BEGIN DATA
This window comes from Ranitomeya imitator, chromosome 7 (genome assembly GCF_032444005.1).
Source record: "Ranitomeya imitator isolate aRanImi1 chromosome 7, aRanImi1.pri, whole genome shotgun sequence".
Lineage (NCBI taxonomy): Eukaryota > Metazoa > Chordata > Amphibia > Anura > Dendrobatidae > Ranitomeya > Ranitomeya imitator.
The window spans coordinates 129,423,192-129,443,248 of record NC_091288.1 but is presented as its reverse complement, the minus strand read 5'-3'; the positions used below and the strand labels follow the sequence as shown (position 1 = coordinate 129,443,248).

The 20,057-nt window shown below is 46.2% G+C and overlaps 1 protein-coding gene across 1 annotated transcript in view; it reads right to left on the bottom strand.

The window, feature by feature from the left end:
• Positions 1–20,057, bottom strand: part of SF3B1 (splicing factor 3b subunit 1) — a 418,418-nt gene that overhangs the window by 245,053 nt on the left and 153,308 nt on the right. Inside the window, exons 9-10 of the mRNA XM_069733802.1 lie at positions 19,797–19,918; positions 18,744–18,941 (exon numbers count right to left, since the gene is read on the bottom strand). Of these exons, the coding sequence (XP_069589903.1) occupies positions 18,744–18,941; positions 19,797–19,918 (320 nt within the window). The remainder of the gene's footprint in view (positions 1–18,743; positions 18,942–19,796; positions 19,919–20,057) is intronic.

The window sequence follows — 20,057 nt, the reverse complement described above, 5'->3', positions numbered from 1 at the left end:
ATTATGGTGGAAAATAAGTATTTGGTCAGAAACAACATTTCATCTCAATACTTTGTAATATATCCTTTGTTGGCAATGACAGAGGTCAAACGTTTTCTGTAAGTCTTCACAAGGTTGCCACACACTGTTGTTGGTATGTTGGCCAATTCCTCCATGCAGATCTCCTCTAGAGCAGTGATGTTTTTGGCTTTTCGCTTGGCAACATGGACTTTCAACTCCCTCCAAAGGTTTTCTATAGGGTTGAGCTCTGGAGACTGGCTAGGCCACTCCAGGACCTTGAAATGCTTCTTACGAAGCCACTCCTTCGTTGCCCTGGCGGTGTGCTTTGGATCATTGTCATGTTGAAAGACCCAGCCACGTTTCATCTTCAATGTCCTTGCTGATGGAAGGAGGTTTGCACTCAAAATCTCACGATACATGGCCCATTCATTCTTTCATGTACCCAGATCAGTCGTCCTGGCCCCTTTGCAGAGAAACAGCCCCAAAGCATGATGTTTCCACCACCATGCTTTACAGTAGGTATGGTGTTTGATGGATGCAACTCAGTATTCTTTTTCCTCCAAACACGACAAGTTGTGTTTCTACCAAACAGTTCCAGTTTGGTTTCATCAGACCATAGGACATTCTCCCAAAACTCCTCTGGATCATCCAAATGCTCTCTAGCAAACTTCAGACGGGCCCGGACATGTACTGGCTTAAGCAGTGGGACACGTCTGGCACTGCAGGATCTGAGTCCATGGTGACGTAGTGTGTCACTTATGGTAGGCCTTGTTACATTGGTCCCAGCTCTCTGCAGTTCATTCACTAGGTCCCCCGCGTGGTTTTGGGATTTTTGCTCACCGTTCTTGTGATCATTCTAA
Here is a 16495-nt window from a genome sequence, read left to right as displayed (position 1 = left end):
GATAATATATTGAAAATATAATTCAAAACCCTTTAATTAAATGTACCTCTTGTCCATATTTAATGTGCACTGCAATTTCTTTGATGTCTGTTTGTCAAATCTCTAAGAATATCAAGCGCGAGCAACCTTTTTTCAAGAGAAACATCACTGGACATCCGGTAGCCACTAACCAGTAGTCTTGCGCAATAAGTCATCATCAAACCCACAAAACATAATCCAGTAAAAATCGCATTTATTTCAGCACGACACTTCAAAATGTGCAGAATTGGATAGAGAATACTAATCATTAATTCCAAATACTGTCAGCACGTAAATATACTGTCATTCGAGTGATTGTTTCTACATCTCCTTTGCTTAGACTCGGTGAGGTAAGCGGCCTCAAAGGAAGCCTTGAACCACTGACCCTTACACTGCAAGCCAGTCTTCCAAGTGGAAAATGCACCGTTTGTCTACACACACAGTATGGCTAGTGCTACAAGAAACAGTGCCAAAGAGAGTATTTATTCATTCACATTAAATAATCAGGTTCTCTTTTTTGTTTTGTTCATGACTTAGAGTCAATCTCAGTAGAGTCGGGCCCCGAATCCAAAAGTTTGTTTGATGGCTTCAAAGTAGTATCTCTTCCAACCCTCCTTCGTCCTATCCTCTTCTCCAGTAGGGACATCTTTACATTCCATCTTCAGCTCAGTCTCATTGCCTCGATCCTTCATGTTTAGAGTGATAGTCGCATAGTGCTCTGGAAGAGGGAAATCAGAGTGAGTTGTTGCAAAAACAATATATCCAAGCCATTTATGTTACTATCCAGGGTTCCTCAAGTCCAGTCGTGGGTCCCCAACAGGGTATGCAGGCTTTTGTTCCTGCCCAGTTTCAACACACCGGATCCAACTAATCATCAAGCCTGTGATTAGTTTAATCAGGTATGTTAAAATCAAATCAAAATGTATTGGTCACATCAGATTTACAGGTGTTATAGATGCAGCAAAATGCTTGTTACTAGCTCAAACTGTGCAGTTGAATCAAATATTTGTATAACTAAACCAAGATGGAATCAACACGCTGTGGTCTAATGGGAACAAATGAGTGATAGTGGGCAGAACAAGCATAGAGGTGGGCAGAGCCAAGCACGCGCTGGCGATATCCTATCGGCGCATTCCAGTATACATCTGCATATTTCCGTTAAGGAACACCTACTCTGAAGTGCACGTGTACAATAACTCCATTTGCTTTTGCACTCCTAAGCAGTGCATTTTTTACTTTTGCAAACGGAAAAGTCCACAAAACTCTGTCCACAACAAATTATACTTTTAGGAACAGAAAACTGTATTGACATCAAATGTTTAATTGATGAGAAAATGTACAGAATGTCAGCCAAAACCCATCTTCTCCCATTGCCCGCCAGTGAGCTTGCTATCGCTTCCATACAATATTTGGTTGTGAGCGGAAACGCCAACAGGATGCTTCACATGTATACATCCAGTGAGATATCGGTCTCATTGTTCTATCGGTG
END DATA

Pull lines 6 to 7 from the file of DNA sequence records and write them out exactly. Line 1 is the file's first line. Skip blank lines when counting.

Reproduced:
The window, feature by feature from the left end:
• Positions 1–20,057, bottom strand: part of SF3B1 (splicing factor 3b subunit 1) — a 418,418-nt gene that overhangs the window by 245,053 nt on the left and 153,308 nt on the right. Inside the window, exons 9-10 of the mRNA XM_069733802.1 lie at positions 19,797–19,918; positions 18,744–18,941 (exon numbers count right to left, since the gene is read on the bottom strand). Of these exons, the coding sequence (XP_069589903.1) occupies positions 18,744–18,941; positions 19,797–19,918 (320 nt within the window). The remainder of the gene's footprint in view (positions 1–18,743; positions 18,942–19,796; positions 19,919–20,057) is intronic.